Apparently as ambivalent as ever about the Olympics, Bode Miller nevertheless will participate in his third Winter Games, shortly before he embarks on an announced attempt to qualify for the 2010 U.S. Open tennis championships. (More on that later.)

Miller, now 32, does have some medal potential, most likely in the Super-G, though he no longer is the poster boy for the U.S. team as in 2006, when he was reigning World Cup overall champion. As with the entire U.S. team, which entered the 2006 Turin Olympics boasting a "Best in the World" slogan but left with only two medals, Miller failed to live of to his billing - never coming close to a medal - and eventually left the national team to train and compete on his own for two years.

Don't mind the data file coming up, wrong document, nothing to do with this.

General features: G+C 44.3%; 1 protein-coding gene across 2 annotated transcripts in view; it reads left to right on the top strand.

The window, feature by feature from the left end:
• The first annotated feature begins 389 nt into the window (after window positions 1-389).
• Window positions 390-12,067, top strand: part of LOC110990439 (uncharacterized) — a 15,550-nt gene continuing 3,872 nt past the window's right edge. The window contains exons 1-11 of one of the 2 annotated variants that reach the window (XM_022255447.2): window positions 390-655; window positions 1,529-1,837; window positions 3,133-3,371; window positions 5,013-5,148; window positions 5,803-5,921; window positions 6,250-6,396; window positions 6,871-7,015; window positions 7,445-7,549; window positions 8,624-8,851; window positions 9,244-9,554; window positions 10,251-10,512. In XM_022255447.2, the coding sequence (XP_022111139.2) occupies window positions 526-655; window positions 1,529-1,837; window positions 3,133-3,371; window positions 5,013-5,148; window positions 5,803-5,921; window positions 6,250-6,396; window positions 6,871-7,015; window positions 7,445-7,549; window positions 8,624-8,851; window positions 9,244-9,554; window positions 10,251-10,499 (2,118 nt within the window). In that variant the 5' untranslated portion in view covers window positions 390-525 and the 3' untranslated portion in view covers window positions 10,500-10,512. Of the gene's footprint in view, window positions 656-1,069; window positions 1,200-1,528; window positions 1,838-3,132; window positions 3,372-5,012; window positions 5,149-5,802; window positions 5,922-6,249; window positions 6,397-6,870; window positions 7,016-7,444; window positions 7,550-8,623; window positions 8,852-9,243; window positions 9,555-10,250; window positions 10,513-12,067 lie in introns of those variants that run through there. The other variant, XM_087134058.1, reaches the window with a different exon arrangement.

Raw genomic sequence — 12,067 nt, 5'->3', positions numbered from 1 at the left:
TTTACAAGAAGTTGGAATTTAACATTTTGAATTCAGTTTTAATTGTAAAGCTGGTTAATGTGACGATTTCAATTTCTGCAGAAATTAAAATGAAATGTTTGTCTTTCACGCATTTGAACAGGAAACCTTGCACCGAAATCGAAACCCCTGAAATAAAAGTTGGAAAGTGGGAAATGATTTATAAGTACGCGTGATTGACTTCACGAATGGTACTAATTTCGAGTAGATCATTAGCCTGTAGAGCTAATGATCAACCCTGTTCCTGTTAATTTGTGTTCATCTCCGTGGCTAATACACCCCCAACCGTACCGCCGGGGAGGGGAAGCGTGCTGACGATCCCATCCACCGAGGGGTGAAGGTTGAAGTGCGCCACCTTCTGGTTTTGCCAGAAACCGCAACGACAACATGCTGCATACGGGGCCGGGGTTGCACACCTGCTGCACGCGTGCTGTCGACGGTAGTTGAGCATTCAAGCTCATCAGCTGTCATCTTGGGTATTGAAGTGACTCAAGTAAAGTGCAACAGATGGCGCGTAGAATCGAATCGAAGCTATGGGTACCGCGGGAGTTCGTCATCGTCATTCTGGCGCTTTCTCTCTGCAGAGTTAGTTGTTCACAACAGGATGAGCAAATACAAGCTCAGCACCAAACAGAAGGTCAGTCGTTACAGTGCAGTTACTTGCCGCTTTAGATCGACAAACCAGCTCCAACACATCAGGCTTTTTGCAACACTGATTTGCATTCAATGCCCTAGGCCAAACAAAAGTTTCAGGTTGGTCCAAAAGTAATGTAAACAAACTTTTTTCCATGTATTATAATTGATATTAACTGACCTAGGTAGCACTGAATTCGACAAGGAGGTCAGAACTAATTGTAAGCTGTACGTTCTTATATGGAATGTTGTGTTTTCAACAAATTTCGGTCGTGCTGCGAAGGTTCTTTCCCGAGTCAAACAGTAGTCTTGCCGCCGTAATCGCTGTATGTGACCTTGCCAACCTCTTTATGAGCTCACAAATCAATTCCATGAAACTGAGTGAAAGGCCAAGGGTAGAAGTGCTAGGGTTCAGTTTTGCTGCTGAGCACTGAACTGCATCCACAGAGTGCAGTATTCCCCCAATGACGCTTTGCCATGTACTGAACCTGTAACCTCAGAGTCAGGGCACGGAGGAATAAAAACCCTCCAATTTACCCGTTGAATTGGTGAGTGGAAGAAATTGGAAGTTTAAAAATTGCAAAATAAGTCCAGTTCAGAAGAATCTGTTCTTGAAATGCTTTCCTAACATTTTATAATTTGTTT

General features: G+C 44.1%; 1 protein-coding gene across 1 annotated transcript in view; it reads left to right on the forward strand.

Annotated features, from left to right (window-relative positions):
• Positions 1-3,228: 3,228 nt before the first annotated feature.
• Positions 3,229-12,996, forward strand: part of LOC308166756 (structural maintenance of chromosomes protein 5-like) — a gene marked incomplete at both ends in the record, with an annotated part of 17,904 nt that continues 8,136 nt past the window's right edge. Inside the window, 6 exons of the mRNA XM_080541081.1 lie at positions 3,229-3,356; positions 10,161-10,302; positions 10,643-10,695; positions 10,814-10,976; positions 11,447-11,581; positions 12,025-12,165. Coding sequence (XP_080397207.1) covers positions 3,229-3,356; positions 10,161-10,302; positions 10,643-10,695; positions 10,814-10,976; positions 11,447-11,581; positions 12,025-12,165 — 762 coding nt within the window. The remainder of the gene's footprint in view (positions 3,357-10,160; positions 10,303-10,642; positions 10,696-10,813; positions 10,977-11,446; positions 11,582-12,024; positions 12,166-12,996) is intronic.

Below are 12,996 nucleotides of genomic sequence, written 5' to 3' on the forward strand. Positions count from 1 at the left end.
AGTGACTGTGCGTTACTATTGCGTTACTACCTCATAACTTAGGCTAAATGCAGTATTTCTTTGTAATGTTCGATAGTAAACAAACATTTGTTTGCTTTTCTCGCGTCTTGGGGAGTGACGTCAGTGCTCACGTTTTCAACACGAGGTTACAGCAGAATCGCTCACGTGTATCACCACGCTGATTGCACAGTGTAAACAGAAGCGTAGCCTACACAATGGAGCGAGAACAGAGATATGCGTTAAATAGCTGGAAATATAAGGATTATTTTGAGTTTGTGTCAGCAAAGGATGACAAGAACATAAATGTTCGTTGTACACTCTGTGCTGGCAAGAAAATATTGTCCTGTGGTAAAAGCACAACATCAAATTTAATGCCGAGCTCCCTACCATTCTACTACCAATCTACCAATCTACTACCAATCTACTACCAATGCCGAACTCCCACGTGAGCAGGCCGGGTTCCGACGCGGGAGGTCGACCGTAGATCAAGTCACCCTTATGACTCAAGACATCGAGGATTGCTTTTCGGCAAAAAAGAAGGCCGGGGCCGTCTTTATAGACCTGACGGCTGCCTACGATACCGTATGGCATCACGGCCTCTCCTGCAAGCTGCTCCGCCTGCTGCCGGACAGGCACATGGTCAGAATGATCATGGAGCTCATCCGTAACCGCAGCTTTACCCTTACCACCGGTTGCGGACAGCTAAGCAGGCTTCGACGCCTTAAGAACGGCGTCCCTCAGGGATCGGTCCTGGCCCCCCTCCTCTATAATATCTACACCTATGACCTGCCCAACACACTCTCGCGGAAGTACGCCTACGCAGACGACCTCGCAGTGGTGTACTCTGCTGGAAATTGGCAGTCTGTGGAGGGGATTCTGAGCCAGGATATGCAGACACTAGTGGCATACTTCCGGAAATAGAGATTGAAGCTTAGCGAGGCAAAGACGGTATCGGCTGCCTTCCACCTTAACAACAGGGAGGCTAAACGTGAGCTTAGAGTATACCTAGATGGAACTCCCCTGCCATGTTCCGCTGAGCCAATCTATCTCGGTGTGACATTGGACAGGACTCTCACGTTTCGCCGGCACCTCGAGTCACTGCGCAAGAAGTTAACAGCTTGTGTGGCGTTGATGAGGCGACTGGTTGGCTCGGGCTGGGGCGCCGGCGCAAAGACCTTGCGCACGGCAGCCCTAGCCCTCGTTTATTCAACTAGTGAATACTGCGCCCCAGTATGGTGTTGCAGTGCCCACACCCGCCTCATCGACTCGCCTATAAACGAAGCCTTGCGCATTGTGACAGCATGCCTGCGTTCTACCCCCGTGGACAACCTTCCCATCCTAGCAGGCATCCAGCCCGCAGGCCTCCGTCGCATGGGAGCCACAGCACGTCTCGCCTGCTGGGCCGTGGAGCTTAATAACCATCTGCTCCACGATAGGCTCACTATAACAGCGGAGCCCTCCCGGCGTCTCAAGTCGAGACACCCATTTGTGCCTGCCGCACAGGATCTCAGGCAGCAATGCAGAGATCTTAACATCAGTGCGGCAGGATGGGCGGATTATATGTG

At the 2002 Salt Lake City Games, he had won silver but argued that the Olympics couldn't compare with the World Cup tour and waffled about even entering Turin. He said a gold medal was neither his expectation nor his ultimate goal; in the end, that didn't sound like reverse psychology.

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Still, he will try again. Then will sign up for a sectional qualifying tennis tournament in the spring; under a new U.S. Tennis Association system, that theoretically could lead to a wild-card berth at the Open. Miller's credentials include a high school state singles title in Maine in 1996 and ownership of a tennis camp in New Hampshire.

Meanwhile, skiers from Canada, Austria, Norway and Switzerland have high expectations in Vancouver.